Nestling in the heart of the Lincolnshire Wolds, a traditional country pub and restaurant offers real ale, good food, a friendly, relaxed atmosphere… and a touch of history, too
From the Bluestone Heath Road, which runs between Caistor and Candlesby, I noted the sign for Tetford, and wound my way down to the bottom of the 320m high ridge. It was here, at the White Hart Inn, that Poet Laureate Alfred Lord Tennyson would relax at his favourite oak settle under the horse brasses in the back bar, enjoy a pint and, no doubt, a touch of local village gossip. For this was once the meeting place of the Tetford Club for local gentry.
A leisurely drive away is Somersby, the poet’s birthplace. To reach there, I turned right from the car park and right again at the T-junction on to Station Road. Looking out for the memorial at the next junction, I turned left, heading past the Cross Keys Inn. Another left turn was signposted Somersby and Harrington. This is quintessential England, a dreamy landscape of gently rolling hills and hidden valleys, where swaying fields of crops are edged with poppies. Little wonder, then, that the poet was so inspired by his surroundings.
‘I have a love for the old Lincolnshire faces and things which will stick by me as long as I live’ (1845).
As I approached the straggle of properties in Somersby, on my right I passed the attractive Georgian, cream-coloured rectory where Alfred was born in 1809, the fourth of 12 children. Today it is a private house, and stands next to Somersby Grange, a castellated manor house. Across the road, through the gate and past the gravestones, stands the 15th century church, where Tennyson’s father, George, was rector. He is buried in the southwest corner, having passed away at the age of 52. Inside the church you can see the font where the Tennyson boys were baptised, and imagine a young Alfred tolling the bells in the tower. The church contains mementos and a bust of the poet.
The brook which flows through the village was a well-known haunt of Alfred and his brothers, and his poem ‘The Brook’ could well have been influenced by childhood memories.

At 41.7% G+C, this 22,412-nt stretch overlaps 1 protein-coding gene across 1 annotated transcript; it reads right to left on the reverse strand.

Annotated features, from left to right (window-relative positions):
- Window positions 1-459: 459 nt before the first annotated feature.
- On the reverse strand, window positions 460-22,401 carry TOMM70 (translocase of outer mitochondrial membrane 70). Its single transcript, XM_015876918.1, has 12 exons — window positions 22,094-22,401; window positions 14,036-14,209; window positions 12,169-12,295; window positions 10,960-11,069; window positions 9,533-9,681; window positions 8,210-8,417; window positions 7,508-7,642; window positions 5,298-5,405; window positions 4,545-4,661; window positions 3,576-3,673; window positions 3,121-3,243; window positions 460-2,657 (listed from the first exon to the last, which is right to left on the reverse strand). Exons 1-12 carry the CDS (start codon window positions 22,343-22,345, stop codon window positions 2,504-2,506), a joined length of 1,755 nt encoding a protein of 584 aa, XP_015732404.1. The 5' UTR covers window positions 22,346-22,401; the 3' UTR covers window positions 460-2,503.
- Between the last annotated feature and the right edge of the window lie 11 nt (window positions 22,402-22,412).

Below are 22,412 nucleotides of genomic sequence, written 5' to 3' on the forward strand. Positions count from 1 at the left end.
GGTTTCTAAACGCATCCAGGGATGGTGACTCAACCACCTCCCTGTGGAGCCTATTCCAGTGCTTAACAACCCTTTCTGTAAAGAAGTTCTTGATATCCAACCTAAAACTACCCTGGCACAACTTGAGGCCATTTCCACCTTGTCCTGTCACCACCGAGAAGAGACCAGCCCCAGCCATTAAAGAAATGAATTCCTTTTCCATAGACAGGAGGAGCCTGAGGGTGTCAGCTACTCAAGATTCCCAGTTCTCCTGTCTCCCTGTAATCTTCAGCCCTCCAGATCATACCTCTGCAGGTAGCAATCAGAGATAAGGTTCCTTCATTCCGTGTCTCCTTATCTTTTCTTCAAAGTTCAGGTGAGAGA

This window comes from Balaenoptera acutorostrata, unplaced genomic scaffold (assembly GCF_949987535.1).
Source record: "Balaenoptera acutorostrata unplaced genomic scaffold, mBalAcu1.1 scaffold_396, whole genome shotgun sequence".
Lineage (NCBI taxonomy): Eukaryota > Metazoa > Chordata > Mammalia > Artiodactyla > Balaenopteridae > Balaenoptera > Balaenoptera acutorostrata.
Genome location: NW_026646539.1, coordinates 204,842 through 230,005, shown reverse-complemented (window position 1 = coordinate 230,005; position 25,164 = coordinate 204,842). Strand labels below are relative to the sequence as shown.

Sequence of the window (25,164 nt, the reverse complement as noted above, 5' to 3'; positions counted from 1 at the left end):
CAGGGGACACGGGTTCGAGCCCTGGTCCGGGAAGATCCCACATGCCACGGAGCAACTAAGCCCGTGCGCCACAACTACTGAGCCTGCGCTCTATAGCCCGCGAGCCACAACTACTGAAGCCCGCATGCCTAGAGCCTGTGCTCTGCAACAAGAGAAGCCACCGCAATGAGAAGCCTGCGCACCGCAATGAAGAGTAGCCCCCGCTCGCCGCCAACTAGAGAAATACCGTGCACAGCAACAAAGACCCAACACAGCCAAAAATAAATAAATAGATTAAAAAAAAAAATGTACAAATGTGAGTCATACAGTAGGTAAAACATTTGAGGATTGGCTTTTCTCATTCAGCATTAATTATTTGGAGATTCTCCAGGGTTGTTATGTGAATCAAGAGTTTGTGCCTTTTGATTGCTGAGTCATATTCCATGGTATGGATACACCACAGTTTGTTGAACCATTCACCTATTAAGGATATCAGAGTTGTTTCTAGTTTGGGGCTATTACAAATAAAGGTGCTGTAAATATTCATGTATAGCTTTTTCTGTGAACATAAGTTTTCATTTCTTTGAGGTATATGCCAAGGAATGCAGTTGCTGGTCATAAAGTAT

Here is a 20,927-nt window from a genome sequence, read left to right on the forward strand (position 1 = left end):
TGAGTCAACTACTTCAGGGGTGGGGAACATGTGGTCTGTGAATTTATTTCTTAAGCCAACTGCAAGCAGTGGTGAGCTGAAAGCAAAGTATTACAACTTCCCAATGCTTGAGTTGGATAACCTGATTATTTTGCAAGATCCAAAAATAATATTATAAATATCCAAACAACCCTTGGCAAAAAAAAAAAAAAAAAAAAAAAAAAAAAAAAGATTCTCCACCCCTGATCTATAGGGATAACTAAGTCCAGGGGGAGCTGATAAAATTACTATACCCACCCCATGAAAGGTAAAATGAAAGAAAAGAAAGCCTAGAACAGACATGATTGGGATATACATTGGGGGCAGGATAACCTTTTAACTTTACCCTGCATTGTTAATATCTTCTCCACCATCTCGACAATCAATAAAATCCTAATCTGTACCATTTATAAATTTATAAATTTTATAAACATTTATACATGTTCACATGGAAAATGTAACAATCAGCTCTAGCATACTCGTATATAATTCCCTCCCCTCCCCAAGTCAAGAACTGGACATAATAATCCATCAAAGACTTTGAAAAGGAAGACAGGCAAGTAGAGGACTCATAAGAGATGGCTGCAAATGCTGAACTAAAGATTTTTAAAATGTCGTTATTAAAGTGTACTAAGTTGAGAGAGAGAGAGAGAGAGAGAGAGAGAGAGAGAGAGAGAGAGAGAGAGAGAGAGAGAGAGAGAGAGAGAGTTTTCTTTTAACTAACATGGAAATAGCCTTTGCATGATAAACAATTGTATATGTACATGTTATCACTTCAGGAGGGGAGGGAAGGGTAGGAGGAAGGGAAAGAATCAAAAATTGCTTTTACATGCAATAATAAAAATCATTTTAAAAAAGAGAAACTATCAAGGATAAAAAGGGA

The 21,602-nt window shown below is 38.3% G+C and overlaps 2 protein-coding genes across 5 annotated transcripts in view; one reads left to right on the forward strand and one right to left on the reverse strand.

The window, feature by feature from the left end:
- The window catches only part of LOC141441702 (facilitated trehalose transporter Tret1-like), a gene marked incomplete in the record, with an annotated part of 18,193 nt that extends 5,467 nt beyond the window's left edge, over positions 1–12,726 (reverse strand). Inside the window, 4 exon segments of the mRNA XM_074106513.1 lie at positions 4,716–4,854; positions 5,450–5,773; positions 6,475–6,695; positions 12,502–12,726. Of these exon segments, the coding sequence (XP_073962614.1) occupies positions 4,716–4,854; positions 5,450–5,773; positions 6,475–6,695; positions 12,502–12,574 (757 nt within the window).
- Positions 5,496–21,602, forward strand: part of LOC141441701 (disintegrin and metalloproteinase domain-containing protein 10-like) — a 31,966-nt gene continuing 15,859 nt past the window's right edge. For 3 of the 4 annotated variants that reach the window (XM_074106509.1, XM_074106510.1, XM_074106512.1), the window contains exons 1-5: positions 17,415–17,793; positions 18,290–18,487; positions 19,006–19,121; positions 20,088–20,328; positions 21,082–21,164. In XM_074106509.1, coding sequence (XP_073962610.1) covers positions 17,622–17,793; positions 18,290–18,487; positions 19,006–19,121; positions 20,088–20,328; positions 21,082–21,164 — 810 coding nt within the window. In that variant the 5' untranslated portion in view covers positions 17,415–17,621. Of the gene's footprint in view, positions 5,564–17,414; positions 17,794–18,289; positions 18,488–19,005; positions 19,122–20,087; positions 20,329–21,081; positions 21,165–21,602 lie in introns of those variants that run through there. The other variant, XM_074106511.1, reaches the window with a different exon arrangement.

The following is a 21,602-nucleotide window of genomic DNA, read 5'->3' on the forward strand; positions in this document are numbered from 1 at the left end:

Bag Enderby, a mile down the road, is where George Tennyson was also the rector. The church is built of greenstone and has stood since 1407. Further along the country lane I arrived at Harrington Hall, Engulfed in fire in late 1991, it has since undergone restoration. Tennyson often visited this 17th century manor house, when he was hopelessly infatuated with its tenant’s ward, Rosa Baring. His poem ‘Maud’ is derived from his love for her.
‘Come into the garden, Maud, I am here at the gate alone, and the woodbine spices are wafted abroad, and the musk of the rose is blown’.
From Harrington, I continued north up the hill, and where the road forks, I followed the sign to Brinkhill. It was now a gentle downhill run into the village. At the red telephone box I turned left for South Ormsby. At the next T-junction I turned right, signposted Louth. At the next crossroads I turned left, signposted Belchford/Scamblesby.
I was now on the Bluestone Heath Road, an ancient drove road which follows closely an ancient ridge trail across the spine of the wold. The road undulates past woodland, opening out to reveal spectacular views. It was now that I could fully appreciate why the region is famed for its magnificent big skies. Once atop Tetford Hill, I turned left at the crossroads signed Tetford, for the downhill run back into the village.
Images from top: Lincolnshire Wolds view outside Tetford; Typical Tennyson country; Tennyson’s home in Somersby is now a private residence; Church at Somersby; Tennyson’s former local, White Hart Inn, Tetford. (© Michael Cowton)